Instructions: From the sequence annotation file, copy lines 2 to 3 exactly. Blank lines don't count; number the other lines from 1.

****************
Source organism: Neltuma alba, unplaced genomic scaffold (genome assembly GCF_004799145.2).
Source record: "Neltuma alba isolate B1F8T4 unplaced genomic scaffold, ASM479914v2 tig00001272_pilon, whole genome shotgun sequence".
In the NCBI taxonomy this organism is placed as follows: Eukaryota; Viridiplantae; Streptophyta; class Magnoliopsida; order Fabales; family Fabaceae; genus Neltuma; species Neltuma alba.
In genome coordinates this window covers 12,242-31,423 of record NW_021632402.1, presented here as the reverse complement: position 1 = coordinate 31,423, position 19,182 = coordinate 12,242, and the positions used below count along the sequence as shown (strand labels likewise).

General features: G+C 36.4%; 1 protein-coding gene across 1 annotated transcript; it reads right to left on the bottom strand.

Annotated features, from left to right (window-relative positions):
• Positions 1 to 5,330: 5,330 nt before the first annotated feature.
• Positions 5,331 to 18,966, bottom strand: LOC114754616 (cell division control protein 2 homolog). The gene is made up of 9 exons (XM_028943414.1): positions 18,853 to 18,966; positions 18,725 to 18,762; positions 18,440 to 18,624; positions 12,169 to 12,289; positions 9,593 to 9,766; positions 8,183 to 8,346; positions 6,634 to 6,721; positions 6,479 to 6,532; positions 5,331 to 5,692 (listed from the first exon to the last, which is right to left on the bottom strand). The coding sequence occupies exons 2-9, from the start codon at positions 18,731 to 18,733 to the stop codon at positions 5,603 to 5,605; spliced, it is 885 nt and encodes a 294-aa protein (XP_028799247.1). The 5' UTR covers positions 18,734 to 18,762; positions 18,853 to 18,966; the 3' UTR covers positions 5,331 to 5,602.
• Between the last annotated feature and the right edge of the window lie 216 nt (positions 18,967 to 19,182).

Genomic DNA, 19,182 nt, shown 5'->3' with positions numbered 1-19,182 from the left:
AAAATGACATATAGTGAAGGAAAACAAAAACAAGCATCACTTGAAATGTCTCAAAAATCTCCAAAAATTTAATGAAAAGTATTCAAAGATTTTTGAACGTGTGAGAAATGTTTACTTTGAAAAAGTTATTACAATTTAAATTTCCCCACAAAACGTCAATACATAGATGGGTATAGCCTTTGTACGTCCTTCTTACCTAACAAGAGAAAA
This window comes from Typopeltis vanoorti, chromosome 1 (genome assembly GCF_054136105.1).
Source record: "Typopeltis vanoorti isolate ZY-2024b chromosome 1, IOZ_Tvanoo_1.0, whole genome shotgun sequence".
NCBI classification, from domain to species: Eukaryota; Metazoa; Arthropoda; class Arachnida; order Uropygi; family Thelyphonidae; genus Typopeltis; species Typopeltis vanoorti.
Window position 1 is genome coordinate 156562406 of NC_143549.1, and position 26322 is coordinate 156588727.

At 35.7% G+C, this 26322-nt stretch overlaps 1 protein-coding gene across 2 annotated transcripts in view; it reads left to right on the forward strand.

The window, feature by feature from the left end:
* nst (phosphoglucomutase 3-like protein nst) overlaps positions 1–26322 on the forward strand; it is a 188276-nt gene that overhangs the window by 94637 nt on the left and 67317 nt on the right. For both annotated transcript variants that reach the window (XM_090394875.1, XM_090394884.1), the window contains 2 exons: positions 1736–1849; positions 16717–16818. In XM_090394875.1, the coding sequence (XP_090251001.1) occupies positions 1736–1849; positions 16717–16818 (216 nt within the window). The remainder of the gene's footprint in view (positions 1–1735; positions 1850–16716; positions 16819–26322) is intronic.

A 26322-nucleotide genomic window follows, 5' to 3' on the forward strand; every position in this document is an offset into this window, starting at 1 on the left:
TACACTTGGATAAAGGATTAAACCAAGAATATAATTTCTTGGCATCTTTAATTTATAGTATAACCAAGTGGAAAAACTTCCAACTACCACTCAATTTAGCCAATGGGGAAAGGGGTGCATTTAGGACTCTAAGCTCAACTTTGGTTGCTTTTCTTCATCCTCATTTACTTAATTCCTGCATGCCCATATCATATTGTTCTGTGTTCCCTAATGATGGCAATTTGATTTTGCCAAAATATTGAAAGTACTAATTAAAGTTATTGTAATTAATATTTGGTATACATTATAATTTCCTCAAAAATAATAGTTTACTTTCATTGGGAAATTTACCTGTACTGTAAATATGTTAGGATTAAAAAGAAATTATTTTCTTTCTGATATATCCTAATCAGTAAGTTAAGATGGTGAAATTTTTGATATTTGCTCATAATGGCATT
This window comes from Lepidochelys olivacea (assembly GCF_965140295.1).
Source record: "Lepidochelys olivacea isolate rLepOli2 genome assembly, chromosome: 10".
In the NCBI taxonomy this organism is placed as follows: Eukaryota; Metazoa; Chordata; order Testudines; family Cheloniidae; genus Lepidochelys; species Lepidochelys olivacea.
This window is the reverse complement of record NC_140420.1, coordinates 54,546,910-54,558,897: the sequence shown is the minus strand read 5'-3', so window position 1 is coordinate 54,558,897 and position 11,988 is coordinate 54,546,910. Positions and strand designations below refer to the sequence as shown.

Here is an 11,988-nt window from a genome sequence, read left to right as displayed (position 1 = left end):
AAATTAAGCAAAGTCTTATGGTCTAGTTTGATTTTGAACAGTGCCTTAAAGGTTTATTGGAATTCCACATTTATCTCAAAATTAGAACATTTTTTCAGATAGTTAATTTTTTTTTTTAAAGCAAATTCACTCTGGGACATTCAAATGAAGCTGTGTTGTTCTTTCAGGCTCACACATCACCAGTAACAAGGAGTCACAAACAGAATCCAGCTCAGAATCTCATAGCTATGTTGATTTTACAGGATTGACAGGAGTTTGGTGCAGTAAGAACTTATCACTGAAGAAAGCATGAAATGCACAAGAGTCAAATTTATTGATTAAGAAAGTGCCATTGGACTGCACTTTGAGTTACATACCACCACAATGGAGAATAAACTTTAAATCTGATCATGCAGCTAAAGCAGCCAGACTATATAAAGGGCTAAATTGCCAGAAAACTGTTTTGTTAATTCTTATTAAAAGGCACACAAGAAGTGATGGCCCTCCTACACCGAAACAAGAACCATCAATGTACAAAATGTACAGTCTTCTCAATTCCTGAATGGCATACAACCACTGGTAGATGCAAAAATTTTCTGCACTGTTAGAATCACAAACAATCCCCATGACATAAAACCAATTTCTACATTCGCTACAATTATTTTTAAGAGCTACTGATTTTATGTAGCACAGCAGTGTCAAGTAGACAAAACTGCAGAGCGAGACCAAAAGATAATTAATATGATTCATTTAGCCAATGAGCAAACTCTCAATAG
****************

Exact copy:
Source record: "Neltuma alba isolate B1F8T4 unplaced genomic scaffold, ASM479914v2 tig00001272_pilon, whole genome shotgun sequence".
In the NCBI taxonomy this organism is placed as follows: Eukaryota; Viridiplantae; Streptophyta; class Magnoliopsida; order Fabales; family Fabaceae; genus Neltuma; species Neltuma alba.